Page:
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Transitioning to Industry

Hilary Mandler

Hilary Mandler

Medical Affairs Executive

Pharmacists that transition from academia to industry are often said to have moved to “the dark side,” insinuating that they have abandoned patient care or have become too “sales-y”.  Pharmacists in industry do play an important role and should not be perceived as someone who has “sold out” their career.  I recently transitioned from academia to industry and want to provide guidance to anyone considering this move. 

Despite spending my entire career in academia, I was very familiar with the different roles for pharmacists in industry. After careful consideration, I decided to pursue a field medical role as a medical science liaison (MSL) because the job appeared to match my skillset and clinical interests. In this role, I’d still be an educator focused on therapeutics and disease, but substituting KOLs in lieu of pharmacy students.    

Although I felt prepared for the challenge, I was very surprised at how difficult the transition was for me.  Learning the long list of industry acronyms, such as ‘SOP, ‘KOL and ‘SRD’ and new concepts such as ‘business acumen’ and ‘strategic plans’ was daunting. Who knew that healthcare compliance training would make feel so unprepared? 


I wish I had taken advantage of the many resources that help pharmacists’ transition to industry. Organizations such the Accreditation Council for Medical Affairs (ACMA) and Drug Information Association (DIA), provide valuable resources and on-demand training that provides foundational knowledge of the industry and the various roles for pharmacists. For example, the ACMA’s Medical Affairs Competency Certificate Program (MACC) is a medical affairs training program offered to students in pharmacy school that provides industry knowledge that can be leveraged into an industry position. For industry professionals, the Board Certified Medical Affairs Specialist Program (BCMAS) is a comprehensive training program that is considered to be the standard in medical affairs.  In addition, seek guidance from industry pharmacists through LinkedIn, pharmacy school alumni, and work colleagues.  The better prepared you are, the easier the transition will be.  

A medical device professional discusses the value of BCMAS

Prem Sundivakkam, PhD., MBA., BCMAS

Prem Sundivakkam, PhD., MBA., BCMAS

Medical Affairs Manager

     Despite many promising breakthroughs in the health care sector, there remains a growing demand for the lifesaving therapeutics. I often ask myself, “Why does the industry appear to be so challenged? What are the setbacks in transforming the innovation to market? Is this an R&D productivity challenge, difficulty in understanding the market needs, overall risk-averse regulatory environment or the challenges in stakeholder management? It is clear that the ability to understand the market needs, to deliver the medical value across the product life cycle, and to best manage that myriad of strategic and transactional partners position scientific and medical experts to drive the organizations. However, many leaders in science are not ready to take this role.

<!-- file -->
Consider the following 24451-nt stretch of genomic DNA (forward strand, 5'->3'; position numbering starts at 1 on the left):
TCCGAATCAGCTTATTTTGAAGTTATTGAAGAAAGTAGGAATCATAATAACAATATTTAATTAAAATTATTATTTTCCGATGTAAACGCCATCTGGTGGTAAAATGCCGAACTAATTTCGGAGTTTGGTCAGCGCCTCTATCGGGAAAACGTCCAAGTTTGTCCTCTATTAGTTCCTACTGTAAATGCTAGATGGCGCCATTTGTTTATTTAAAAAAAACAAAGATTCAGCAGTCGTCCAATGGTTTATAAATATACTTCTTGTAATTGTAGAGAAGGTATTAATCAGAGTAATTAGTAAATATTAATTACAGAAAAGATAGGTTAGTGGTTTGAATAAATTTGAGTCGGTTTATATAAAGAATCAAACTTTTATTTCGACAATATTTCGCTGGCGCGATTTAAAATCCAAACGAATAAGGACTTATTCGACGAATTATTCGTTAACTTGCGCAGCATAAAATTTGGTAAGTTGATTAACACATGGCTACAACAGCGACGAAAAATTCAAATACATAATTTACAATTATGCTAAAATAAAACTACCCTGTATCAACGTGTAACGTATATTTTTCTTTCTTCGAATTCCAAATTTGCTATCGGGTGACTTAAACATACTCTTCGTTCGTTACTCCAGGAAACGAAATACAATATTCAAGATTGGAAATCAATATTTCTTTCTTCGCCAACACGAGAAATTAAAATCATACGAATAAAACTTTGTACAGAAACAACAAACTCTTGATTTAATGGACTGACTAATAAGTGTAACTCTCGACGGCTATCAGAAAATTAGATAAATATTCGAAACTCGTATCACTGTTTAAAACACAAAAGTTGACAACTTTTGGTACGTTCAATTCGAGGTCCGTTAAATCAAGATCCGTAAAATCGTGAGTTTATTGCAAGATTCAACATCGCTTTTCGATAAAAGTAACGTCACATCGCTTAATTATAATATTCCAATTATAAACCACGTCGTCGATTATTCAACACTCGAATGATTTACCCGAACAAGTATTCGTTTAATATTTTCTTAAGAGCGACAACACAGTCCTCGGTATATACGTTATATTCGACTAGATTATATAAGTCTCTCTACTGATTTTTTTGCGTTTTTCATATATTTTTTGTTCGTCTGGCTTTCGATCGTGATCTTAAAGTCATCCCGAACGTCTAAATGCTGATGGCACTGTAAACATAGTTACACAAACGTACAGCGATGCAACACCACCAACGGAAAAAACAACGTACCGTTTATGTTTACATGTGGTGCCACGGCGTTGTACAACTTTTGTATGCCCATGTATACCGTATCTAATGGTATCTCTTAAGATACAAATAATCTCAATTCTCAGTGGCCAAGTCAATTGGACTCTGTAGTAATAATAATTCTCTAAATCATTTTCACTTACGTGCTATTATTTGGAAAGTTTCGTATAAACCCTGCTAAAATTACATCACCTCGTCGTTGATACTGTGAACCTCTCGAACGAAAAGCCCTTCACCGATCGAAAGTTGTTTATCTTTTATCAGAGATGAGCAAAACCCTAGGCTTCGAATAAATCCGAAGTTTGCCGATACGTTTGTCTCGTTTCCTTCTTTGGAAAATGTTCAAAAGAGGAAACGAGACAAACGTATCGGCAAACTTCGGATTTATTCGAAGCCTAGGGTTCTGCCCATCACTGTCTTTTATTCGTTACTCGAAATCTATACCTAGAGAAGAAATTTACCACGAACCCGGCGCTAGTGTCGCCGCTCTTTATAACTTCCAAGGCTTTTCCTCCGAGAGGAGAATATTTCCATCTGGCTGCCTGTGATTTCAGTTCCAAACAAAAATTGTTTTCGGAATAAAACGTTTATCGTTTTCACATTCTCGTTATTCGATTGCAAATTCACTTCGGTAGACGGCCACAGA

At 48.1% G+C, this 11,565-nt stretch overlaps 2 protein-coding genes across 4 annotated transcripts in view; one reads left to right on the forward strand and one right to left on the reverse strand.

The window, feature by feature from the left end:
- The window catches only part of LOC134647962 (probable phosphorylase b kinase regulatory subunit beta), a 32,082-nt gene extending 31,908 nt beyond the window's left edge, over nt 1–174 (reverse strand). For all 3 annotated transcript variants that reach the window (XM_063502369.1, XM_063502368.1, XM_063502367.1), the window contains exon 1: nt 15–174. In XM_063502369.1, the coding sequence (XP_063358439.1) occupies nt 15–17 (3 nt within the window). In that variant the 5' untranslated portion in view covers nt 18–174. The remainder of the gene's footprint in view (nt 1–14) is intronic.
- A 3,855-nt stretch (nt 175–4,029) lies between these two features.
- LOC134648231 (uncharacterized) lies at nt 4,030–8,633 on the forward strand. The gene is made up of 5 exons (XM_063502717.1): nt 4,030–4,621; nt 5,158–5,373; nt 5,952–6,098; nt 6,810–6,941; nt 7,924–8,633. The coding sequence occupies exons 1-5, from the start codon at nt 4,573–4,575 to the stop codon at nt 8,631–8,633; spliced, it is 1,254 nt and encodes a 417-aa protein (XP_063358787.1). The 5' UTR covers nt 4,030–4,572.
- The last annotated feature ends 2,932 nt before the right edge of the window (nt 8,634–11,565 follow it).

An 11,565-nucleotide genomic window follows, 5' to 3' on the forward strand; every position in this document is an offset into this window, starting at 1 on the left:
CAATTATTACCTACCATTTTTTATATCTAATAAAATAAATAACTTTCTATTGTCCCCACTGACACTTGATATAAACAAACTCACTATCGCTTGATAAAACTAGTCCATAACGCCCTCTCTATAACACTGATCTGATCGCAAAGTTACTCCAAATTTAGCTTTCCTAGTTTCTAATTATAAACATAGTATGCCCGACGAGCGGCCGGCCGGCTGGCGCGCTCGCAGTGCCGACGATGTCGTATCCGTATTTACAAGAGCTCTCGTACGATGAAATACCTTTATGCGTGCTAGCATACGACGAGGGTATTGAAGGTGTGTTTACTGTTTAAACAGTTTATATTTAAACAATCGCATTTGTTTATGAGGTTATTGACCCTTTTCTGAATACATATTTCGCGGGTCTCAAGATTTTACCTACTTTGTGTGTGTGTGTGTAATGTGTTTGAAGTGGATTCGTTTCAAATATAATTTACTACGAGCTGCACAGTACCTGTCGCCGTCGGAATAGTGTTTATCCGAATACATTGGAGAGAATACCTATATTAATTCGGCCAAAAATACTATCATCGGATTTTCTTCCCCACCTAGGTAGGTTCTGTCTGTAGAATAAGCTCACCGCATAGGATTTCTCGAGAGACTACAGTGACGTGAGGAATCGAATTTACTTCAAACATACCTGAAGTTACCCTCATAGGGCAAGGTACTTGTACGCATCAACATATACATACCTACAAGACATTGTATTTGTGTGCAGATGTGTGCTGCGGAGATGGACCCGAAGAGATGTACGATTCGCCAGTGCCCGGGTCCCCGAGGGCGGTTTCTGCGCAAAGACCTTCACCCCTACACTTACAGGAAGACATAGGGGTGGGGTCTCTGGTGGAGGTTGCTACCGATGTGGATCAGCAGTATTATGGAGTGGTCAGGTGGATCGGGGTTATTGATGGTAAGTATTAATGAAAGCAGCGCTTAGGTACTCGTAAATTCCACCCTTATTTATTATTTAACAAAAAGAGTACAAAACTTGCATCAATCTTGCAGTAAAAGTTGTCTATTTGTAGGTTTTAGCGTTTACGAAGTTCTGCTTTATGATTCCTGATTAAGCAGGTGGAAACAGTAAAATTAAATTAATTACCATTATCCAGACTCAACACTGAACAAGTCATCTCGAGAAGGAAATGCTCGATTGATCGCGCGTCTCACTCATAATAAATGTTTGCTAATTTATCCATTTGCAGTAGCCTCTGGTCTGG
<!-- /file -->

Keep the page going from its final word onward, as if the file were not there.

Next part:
Organizations need leaders with a profound understanding not only of science, but also to effectively communicate the complex and the highly valuable medical information with an increasing array of stakeholders. They need leaders who can play a far more crucial role in annulling the doubt amongst the customers on the industries’ ability to present unbiased medical information. 

     Organizations are constantly re-evaluating their training methods and strategies for the development in an employee’s skills and business growth. While the in-house trainings and practical experience cannot be substituted, they seldom provide the medical affairs’ organizations an opportunity to be taken out of the comfort zone to learn the art of engagement along with the functionalities of the various channels. 

     Accreditation Council for Medical Affairs (ACMA) is the only internationally-recognized organization that had established the standard of excellence in medical affairs. The modules provided by ACMA and the BCMAS examination covers all the skills necessary to increase the understanding of the ecosystem a medical affairs’ professional will be exposed to in an organization. It also helps in determining the capabilities that exist to understand the patient experience, access and influence a broad array of external health care stakeholders, and act as a liaison between the external medical community and the internal research organization.

     Obtaining the certification had influenced my career by shifting the focus from thinking defensively about what medical affairs can’t do to acting proactively on the things that medical affairs can do. It also helps me partake in discussions with more confidence, capture and integrate strategic information across the array of both internal and external stakeholders, and certainly had improved the level of my engagement to identify extended opportunities. 

     Given the significant changes happening in the life science industries, this is an appropriate time to reassess and redefine the goals of medical affairs function. Board Certified Medical Affairs Specialist (BCMAS) certification will certainly develop the skills needed to enable medical affairs’ professionals to meet the emerging demands and tackle them effectively. After all, the goal of balancing science and business is not to simply fit decisions into the larger picture, but to help paint that picture.

5 Common Mistakes Seasoned Medical Science Liaisons Make

Marianne Kenny, PharmD

Marianne Kenny, PharmD

Former VP Global Medical Communications Allergan

Think you’re too experienced for more training? Or say to yourself, “I’ve been an MSL for 10 years, what could I possibly learn?” If that’s you… keep reading. 

Studies in the MSL space have shown that within about 2 years, MSLs begin to intellectually ‘fatigue’ and typically plateau when it comes to their knowledge level of the disease state and functional areas. They start getting into certain habits that rendering them less effective because although industry market dynamics change, they don’t.